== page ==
No amount of food satisfied me. I did not ask for more after I cleaned off my second plate. My eyes darted from room corner to room corner while I waited for the coffee to finish brewing. The house had shrunk in my absence. My mother’s vacant smile carried the pain of a concealed juxtaposition. Sixty days ago I awakened in the body of someone I did not recognize. Now I watched that same awakening repeat itself through her eyes. A strange person rummage through her kitchen. He jangled through her cabinets and ate an impossible portion of her curated meal.

I went to bed after the football game ended. My bedroom had become a dusty hollow in my absence. It carried the air of a neglected bottom shelf in a forgotten broom closet. A tinge of remorse hit me as I arranged my lumbering body onto the mattress. I had no one to thank and no one to blame for my displaced existence. My processions had been reduced to a single breath and the sparse moments around it. I owned nothing else. I knew nothing else.

I slept with the window open. The cool night air cleansed me. I woke to the shine of early autumnal light. I eased out of bed and let my bones settle into themselves. Gratitude poured through me. This tiny dying house was not a prison after all.

I walked into the kitchen and discovered three wrapped plates of fluffed pancakes sitting on the counter. I read the notes my parents left attached to the refrigerator door. My father would be gone until six in the evening. My mother planned to return sometime after lunch. I began to eat. As I swapped an empty plate for a full one, I gave the hand-scratched notes another look. Their nostalgic redundancy warmed me.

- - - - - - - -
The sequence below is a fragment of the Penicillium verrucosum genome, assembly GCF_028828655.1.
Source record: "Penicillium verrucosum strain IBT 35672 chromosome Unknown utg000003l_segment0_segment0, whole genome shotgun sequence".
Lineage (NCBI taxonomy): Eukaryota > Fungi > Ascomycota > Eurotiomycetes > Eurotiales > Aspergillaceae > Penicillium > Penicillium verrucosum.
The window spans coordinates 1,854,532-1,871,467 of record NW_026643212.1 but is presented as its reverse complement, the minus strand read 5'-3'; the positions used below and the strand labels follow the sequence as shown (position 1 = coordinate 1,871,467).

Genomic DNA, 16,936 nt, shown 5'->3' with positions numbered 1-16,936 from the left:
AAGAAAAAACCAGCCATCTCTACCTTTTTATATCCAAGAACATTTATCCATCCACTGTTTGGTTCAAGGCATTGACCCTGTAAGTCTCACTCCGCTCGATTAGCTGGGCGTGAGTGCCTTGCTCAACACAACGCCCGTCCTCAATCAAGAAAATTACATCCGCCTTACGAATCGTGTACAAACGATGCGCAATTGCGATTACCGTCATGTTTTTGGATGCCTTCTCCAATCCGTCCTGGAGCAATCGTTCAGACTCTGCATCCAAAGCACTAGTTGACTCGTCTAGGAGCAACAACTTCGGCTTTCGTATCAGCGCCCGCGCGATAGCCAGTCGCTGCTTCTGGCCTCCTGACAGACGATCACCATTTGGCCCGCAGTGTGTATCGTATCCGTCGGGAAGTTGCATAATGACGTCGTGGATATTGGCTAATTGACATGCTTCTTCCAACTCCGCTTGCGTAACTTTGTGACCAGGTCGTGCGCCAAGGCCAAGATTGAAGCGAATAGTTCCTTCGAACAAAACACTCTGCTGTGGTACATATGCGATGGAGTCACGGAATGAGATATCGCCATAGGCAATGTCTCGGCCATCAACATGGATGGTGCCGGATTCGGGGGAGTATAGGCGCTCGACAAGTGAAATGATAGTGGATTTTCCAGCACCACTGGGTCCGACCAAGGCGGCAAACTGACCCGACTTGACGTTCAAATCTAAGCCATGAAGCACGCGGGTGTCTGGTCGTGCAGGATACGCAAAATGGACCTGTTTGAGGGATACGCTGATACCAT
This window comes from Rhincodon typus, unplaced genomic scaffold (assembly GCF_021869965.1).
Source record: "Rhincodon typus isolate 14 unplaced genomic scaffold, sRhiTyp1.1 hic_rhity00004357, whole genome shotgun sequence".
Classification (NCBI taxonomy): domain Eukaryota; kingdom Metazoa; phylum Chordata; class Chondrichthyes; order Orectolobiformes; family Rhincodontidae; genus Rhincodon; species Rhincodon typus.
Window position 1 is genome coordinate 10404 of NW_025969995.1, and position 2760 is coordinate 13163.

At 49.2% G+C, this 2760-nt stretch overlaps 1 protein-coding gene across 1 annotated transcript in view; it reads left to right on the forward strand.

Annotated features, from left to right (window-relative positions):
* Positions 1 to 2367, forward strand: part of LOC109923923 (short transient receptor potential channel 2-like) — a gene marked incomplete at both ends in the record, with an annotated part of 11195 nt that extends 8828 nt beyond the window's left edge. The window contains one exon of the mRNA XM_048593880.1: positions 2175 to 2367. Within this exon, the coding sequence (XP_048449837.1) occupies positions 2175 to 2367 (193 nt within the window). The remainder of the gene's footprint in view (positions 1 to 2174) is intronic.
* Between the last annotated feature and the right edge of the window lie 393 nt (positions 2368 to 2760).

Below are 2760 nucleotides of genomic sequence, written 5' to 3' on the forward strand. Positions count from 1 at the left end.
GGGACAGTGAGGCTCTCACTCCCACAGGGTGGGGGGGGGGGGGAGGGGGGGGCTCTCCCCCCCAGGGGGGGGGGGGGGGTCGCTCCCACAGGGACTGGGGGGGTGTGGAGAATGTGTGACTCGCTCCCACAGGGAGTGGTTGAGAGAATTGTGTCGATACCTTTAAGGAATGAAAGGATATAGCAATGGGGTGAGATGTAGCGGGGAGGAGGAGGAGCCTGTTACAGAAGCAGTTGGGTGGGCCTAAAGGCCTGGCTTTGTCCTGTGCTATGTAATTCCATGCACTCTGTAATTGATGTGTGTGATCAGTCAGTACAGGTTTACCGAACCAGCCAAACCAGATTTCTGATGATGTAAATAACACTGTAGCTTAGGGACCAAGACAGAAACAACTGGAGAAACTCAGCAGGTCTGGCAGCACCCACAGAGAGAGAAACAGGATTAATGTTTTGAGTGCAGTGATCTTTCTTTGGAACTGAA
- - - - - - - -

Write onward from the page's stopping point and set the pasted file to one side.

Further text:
Gavin called me during my final bite. My assigned phone jangled as it slid across the slick counter. I fumbled the device between my fingers. I struggled to activate the unyielding screen. On the fifth try the security lock took my thumbprint. Gavin’s voice sprang into me from the phone’s diminutive speaker.

“You alright? Everything okay?”

“Yeah, yeah,” I said as I held the device an elbow’s reach from my ear. “Give me a minute.” I adjusted the volume setting and brought the phone closer. “Cheap ass phone,” I said. “It maxed out every setting when I tried to answer. Anyway, I’m here.”